I'm reading a book about the structure of Python. In Python, when you copy a list by using the syntax:

new_list = list(a_list)

This causes a new list to be created and this is known as shallow copy. However, Python's lists are referential, and the new list represents a sequence of references to the same elements as in the first.

Then the author wrote a sentence:

With immutable elements, this point is moot.

I looked up dictionaries and found some explanations:

  • If something is a moot point or question, people cannot agree about it.
  • A "moot" point is debatable and open for discussion but may not come to any satisfactory conclusion or whose conclusion may be meaningless.

But I don't think these explanations are proper. I think the meaning of moot here is that the effect of shallow copy can be acceptable because if you modify or change the new_list resulted from shallow copy, it won't affect the original list.

Am I right, or there is other correct explanation?

  • If the sentence you're asking about comes immediately after "...a sequence of references to the same elements as in the first list", then the author left out "the point" to which he refers. The omitted sentence would go something like this: "Thus, when you change any element in the copy that you have produced in this manner, you are also changing the original to which it refers". Then he could write: "However, with immutable elements (those which cannot be changed), this issue is moot." But a question arises: Does the copy inherit the original's immutability? – Tᴚoɯɐuo Apr 22 '17 at 11:21
  • @Tᴚoɯɐuo: Yes, it does. Roughly speaking, in Python, immutability is a property of types, not of individual objects. Immutable objects like (for example) integers will never change their value. So if you and I each have a reference to the integer 2, it's moot whether the two references are copies of each other or not: I can't change my copy to actually have a value of 3, so it's pointless to ask whether or not yours would change too. (Actually I think native numeric types in Python are handled specially, but this is just for illustration.) – Tim Pederick Apr 22 '17 at 13:37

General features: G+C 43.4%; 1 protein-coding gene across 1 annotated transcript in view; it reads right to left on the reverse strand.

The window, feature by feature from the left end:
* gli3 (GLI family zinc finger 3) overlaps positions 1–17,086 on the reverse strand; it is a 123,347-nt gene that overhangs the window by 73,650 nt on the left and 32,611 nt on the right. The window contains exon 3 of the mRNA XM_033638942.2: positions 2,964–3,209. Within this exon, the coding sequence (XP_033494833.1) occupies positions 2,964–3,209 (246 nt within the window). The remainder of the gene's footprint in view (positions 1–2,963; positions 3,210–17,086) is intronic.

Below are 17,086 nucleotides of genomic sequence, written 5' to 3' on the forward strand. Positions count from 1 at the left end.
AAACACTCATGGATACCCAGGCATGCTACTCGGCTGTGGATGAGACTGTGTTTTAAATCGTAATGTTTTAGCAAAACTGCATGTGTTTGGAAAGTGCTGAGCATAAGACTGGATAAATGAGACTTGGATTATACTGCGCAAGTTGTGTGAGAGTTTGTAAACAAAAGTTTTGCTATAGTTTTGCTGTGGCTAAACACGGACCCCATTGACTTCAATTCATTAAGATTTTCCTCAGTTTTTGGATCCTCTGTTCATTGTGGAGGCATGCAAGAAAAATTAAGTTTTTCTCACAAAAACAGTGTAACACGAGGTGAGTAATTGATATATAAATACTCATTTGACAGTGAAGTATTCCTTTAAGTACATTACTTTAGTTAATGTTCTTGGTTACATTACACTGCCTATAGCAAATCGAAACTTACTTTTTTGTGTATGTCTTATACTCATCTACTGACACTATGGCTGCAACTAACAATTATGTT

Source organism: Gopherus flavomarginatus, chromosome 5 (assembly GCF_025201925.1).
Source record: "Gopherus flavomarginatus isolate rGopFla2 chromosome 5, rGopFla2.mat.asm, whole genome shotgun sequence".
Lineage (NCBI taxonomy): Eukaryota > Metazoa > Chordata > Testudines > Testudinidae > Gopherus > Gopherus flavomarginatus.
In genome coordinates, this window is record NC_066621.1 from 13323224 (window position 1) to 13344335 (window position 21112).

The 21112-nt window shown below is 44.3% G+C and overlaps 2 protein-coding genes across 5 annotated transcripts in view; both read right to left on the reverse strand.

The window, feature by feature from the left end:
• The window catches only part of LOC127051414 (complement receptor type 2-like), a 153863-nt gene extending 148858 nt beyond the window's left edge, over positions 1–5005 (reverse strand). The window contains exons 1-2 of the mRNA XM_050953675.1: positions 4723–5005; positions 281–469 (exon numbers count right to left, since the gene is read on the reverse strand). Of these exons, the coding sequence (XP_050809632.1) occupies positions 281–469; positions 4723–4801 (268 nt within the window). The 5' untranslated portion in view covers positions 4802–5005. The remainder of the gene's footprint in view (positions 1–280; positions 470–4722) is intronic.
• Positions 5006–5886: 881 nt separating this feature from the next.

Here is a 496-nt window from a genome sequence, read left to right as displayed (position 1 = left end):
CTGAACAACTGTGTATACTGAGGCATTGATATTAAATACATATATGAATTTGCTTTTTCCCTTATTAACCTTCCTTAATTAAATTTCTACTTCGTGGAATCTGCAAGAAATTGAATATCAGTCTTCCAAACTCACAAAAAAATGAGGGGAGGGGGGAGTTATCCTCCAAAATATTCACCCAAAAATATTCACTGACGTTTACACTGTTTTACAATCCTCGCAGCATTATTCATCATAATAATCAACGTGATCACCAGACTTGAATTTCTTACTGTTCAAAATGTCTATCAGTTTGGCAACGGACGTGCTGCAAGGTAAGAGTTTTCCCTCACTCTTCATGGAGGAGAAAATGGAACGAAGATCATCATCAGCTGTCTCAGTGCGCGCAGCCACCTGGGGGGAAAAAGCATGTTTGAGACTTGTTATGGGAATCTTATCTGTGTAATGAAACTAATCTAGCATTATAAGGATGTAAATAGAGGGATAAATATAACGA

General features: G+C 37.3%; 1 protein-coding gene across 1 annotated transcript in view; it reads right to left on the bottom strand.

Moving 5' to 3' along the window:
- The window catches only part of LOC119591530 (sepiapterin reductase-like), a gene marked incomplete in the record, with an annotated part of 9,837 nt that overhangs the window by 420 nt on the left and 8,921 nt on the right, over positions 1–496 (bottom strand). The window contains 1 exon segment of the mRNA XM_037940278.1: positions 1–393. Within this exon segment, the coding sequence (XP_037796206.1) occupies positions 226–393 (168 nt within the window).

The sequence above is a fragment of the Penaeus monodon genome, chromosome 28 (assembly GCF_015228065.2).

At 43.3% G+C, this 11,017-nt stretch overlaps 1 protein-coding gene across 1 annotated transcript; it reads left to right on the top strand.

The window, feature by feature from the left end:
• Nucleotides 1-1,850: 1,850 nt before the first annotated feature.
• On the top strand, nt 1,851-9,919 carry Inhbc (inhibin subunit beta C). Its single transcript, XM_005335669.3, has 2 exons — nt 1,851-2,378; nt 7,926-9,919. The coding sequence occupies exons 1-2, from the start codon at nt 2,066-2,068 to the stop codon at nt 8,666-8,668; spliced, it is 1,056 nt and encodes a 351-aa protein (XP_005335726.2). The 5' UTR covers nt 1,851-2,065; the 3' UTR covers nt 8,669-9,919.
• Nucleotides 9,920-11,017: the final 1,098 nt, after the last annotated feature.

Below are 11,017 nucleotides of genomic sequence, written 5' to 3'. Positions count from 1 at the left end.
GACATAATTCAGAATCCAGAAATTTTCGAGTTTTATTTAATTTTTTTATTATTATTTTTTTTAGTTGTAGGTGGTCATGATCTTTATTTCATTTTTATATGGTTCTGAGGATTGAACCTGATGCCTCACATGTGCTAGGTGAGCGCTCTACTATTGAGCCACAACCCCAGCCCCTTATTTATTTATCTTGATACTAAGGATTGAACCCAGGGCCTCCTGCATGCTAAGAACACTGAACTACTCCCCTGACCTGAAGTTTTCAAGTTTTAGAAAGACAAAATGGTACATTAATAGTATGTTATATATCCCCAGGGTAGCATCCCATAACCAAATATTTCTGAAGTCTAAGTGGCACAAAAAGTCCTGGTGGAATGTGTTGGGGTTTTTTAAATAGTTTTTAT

You're correct, but this meaning of "moot" comes under the second of your dictionary definitions:

A "moot" point is [one] whose conclusion may be meaningless.

I have abbreviated it because I agree that the whole definition, about being "debatable and open for discussion", is not entirely satisfactory. It implies there might be some disagreement over the point. "Moot" does not have to mean that anyone would disagree with your point, which might be completely factual (as it is here); it can simply mean that the facts you're laying out make no difference to the conclusions.

There is a difference between a shallow copy and a deep copy when your list contains only immutable elements, but the difference is moot (meaningless), because you can't change anything that would make a difference to your original list.

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A "moot" is an archaic word for a kind of deliberate assembly (similar to "parliament" or "congress"). All of the meaning of moot come from that original meaning. So:

A "moot point" is one which has no immediate relevance. Intrinsically, it might be important or not, but it doesn't matter right now. This meaning says "talk about it at the next town meeting, but it doesn't matter now."

An idea or discussion which "is moot" is usually one which is worthy of being raised at the next meeting. However, sometimes this construction has the same meaning as "moot point," so you have to look at context for the meaning.

When [something] "renders" [something else] moot, it means the same as "moot point." That [something] has made the [something else] irrelevant. [Something else] might be interesting to discuss later, but it isn't valuable right now.

Finally, when something has been "mooted" at an event or by an group, it means it has been discussed there in depth. It also implies that it hasn't been rejected.

The only modern, literal use of "moot" I am aware of is in The Lord Of The Rings: when the Ents (tree people) get together to decide whether to go to war, that meeting is an "Ent moot."

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